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The Indie and the art of forgetfulness

Guest post by Sackcloth & Ashes

After selling The Independent and The Independent on Sunday to Johnston Press last week, Yevgeny Lebedev announced that the paper would cease its print run in March, but would continue as a digital newspaper. Part of me is saddened by the news, but not quite as sad as the former Deputy Editor, Ian Birrell.

Birrell tells us that this is the inevitable result of the digital revolution and its effect on print media, and ends by asking ‘how do we fund quality journalism in the digital age’? The implication seems to be that ‘quality journalism’ was something The Indie was consistently producing from its inception.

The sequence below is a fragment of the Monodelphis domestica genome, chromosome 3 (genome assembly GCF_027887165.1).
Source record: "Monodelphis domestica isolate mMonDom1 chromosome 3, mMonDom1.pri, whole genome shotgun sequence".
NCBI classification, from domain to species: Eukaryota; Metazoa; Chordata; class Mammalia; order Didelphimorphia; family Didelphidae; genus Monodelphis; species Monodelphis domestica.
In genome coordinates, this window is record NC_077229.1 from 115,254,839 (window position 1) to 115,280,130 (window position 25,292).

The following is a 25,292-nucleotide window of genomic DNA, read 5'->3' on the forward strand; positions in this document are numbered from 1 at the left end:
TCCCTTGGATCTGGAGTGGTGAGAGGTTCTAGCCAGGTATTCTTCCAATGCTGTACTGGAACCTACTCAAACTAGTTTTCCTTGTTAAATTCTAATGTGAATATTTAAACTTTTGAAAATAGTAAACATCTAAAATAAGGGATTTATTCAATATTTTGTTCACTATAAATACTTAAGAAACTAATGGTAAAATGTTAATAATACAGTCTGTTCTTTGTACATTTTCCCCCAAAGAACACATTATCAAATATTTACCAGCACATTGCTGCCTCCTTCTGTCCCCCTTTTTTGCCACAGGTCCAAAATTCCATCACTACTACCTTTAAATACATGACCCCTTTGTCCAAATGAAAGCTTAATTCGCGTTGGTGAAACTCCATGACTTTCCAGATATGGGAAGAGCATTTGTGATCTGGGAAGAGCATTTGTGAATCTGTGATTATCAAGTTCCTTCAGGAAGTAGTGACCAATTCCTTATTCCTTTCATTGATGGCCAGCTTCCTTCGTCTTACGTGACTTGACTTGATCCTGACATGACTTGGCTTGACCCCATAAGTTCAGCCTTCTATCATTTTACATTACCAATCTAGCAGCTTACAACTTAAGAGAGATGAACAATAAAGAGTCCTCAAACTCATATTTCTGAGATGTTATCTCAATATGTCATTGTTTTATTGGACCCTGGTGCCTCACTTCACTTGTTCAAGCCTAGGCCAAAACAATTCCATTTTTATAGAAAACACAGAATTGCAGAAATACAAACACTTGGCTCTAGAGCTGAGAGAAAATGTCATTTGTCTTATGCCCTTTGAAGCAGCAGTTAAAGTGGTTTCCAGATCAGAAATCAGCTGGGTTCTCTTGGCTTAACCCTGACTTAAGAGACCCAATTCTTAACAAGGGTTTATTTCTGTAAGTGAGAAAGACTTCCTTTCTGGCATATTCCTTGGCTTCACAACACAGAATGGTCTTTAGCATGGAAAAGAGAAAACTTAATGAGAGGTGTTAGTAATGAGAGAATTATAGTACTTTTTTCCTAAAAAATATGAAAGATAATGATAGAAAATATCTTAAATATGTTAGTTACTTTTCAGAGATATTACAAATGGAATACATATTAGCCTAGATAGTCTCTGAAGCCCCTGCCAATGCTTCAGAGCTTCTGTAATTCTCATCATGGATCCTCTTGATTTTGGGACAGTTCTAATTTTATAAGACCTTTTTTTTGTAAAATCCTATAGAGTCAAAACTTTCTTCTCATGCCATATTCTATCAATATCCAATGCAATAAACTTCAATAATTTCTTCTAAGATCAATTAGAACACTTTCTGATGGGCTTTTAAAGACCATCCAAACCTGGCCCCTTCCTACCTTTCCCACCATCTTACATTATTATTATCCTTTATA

When The Indie was founded nearly 30 years ago, it was set up with the genuine aspiration to be a source of credible and careful reportage. Its founding principles were that it would not taint journalism with political partisanship, that it would separate reporting from commentary, and that it would avoid trivia. For at least the first ten years of its existence it stuck to those principles.

By the time it ‘[embraced] a global, digital-only future’, it had become the paper that employed Robert Fisk and Johann Hari, was as vindictive and as strident in its reporting as The Daily Mail, and its online version had become tainted with clickbait.

Birrell tells us that the paper he used to work for is a casualty of modern technology. But there is perhaps another reason why a paper that was shifting at least 200,000 copies a day in 2009 was barely selling 60,000 prior to its closure.

Maybe The Independent died because it forgot its own founding principles, and it progressively lost most of its readers as a result.

Now there’s a thought …